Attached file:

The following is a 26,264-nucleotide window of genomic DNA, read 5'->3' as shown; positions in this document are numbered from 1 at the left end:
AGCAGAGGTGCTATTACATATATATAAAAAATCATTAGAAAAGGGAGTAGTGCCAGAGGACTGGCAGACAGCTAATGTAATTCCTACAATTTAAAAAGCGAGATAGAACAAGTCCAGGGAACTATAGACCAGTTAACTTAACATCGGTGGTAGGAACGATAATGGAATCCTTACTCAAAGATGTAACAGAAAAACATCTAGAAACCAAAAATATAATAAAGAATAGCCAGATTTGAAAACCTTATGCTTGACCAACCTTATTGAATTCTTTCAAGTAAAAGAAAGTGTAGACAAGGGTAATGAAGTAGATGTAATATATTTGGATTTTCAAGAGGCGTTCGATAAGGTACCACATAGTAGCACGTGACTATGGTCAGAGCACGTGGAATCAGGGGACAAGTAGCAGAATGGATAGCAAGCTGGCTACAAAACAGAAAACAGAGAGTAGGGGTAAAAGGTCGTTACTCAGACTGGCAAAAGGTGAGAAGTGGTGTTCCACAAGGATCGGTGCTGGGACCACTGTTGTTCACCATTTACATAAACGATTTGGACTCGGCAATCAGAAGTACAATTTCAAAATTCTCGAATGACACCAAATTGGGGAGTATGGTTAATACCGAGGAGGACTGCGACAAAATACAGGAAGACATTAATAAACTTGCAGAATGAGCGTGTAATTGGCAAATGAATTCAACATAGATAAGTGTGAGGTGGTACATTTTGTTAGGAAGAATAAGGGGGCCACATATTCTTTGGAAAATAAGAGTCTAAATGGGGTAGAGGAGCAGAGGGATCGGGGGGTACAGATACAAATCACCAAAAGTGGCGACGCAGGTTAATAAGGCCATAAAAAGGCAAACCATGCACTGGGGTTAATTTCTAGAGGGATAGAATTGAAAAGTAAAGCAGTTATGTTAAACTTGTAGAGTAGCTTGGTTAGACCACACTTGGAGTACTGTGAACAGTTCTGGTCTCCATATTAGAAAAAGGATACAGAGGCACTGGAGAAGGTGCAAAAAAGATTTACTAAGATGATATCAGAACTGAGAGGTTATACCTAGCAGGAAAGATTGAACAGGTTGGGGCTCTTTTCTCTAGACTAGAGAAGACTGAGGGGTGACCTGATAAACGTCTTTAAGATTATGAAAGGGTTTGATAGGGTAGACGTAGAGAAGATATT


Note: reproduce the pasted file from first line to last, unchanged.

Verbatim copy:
The following is a 26,264-nucleotide window of genomic DNA, read 5'->3' as shown; positions in this document are numbered from 1 at the left end:
AGCAGAGGTGCTATTACATATATATAAAAAATCATTAGAAAAGGGAGTAGTGCCAGAGGACTGGCAGACAGCTAATGTAATTCCTACAATTTAAAAAGCGAGATAGAACAAGTCCAGGGAACTATAGACCAGTTAACTTAACATCGGTGGTAGGAACGATAATGGAATCCTTACTCAAAGATGTAACAGAAAAACATCTAGAAACCAAAAATATAATAAAGAATAGCCAGATTTGAAAACCTTATGCTTGACCAACCTTATTGAATTCTTTCAAGTAAAAGAAAGTGTAGACAAGGGTAATGAAGTAGATGTAATATATTTGGATTTTCAAGAGGCGTTCGATAAGGTACCACATAGTAGCACGTGACTATGGTCAGAGCACGTGGAATCAGGGGACAAGTAGCAGAATGGATAGCAAGCTGGCTACAAAACAGAAAACAGAGAGTAGGGGTAAAAGGTCGTTACTCAGACTGGCAAAAGGTGAGAAGTGGTGTTCCACAAGGATCGGTGCTGGGACCACTGTTGTTCACCATTTACATAAACGATTTGGACTCGGCAATCAGAAGTACAATTTCAAAATTCTCGAATGACACCAAATTGGGGAGTATGGTTAATACCGAGGAGGACTGCGACAAAATACAGGAAGACATTAATAAACTTGCAGAATGAGCGTGTAATTGGCAAATGAATTCAACATAGATAAGTGTGAGGTGGTACATTTTGTTAGGAAGAATAAGGGGGCCACATATTCTTTGGAAAATAAGAGTCTAAATGGGGTAGAGGAGCAGAGGGATCGGGGGGTACAGATACAAATCACCAAAAGTGGCGACGCAGGTTAATAAGGCCATAAAAAGGCAAACCATGCACTGGGGTTAATTTCTAGAGGGATAGAATTGAAAAGTAAAGCAGTTATGTTAAACTTGTAGAGTAGCTTGGTTAGACCACACTTGGAGTACTGTGAACAGTTCTGGTCTCCATATTAGAAAAAGGATACAGAGGCACTGGAGAAGGTGCAAAAAAGATTTACTAAGATGATATCAGAACTGAGAGGTTATACCTAGCAGGAAAGATTGAACAGGTTGGGGCTCTTTTCTCTAGACTAGAGAAGACTGAGGGGTGACCTGATAAACGTCTTTAAGATTATGAAAGGGTTTGATAGGGTAGACGTAGAGAAGATATT